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Posts Tagged ‘Richard Hakluyt

“The world is a book and those who do not travel read only one page”*…


Color version of Abraham Ortelius’ Typus Orbis Terrarum, a map inserted into the first edition of Richard Hakluyt’s The Principal Navigations (1589) — Source

The Principle Navigations, Richard Hakluyt’s great championing of Elizabethan colonial exploration, remains one of the most important collections of English travel writing ever published. It recounts the escapades of famed explorers like Francis Drake and Walter Raleigh, at the same time that it preserves many stories of lesser known figures that surely would have been otherwise lost.

Nandini Das tours the book and puts it into historical and cultural context at “Richard Hakluyt and Early English Travel.”

* St. Augustine of Hippo


As we chart our courses, we might recall that it was on this date in 1937 that anthropologist Margaret Mead arrived on Samoa.  The book that resulted, Coming of Age in Samoa, was– and remains– a best-seller, and launched her career as an expert on the non-literate peoples of Oceania.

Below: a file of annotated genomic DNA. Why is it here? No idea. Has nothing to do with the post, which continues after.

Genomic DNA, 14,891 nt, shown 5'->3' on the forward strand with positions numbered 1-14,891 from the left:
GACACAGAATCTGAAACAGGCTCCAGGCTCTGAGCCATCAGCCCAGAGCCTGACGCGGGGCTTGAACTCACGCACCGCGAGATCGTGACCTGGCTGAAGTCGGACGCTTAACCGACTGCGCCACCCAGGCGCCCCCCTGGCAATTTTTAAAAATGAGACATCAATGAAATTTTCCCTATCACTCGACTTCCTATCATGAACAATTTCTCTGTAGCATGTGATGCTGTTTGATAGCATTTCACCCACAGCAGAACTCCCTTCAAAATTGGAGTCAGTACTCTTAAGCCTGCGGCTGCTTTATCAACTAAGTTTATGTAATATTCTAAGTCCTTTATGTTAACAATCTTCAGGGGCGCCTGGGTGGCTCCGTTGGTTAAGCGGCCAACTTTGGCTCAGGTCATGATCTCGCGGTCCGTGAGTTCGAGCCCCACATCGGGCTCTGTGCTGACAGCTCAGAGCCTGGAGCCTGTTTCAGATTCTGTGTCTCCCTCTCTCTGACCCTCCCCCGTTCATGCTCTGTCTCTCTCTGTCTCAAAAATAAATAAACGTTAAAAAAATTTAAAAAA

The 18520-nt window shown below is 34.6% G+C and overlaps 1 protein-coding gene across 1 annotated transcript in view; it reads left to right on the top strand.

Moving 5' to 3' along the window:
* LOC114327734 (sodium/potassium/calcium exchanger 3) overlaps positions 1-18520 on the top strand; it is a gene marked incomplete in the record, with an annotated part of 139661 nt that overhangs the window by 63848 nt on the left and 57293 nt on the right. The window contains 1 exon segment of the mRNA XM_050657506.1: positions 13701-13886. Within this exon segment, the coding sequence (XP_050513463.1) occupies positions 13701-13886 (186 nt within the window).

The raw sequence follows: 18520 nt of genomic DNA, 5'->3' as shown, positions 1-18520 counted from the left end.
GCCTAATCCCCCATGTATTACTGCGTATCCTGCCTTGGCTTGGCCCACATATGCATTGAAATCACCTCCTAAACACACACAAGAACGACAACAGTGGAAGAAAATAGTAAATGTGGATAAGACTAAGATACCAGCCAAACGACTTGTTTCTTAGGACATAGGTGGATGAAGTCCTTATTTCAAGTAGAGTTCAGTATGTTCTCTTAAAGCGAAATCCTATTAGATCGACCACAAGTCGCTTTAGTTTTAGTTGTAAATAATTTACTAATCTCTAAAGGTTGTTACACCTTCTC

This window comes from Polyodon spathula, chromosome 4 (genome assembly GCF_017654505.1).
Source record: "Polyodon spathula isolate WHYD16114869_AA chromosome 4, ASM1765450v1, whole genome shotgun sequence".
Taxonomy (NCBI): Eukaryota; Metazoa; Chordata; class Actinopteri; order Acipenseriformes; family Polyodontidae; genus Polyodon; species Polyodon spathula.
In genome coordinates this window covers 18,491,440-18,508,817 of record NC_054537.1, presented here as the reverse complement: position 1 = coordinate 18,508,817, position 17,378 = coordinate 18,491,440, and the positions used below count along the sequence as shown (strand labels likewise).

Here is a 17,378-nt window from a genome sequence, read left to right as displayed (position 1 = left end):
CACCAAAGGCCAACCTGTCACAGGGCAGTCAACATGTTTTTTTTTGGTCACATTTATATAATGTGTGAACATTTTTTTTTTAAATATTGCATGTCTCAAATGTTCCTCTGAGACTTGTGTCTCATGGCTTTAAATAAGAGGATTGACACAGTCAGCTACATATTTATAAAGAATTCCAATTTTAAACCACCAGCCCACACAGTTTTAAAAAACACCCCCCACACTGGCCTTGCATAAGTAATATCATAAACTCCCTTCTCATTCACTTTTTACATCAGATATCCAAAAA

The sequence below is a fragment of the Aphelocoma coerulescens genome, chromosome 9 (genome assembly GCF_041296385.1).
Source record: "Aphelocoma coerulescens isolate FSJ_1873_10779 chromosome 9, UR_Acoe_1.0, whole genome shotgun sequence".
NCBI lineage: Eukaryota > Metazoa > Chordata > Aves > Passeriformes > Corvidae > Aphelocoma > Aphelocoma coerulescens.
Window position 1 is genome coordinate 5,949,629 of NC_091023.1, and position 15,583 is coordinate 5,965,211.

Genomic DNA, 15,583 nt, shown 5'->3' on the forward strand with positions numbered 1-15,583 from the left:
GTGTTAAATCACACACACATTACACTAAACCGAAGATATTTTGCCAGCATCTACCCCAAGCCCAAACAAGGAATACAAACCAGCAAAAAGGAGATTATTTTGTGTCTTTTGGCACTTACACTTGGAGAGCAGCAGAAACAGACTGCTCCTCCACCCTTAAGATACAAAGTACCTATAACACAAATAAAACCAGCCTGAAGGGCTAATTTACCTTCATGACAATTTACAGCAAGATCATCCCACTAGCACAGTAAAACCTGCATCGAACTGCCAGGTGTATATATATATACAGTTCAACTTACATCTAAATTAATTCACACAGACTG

Written by (Roughly) Daily

November 9, 2016 at 1:01 am

If one listens closely enough, one can hear one’s arteries hardening…

…  but what a way to go.  From the “Cheese and Burger Society” (a front for the Wisconsin Milk Marketing Board), thirty champion cheeseburgers.  For instance, #21:

Meet the others– lusciously portrayed, with recipes and further facts on the fromage– at CheeseAndBurger.com.

As we wipe our fingers on whatever is handy, we might recall that it was on this date in 1590– the third birthday of Virginia Dare, the first child born in Roanoke Colony, thus the first England child born in the New World– Gov. John White returned to Roanoke to find all 177 members of the community vanished.  “The Lost Colony,” as it became known, is believed to have attempted to migrate to Croatoan Island (near Cape Hatteras), and to have been absorbed into the Croatan tribe there.

…one of the chiefe trees or postes at the right side of the entrance had the barke taken off, and 5. foote from the ground in fayre Capitall letters was grauen CROATOAN without any crosse or signe of distresse

-Richard Hakluyt, from his description of the deserted settlement at Roanoke Island, August 18, 1590;  Principal Navigations, Voyages of the English Nation, Vol. III, 1600

White at the tree

Written by (Roughly) Daily

August 18, 2009 at 12:01 am

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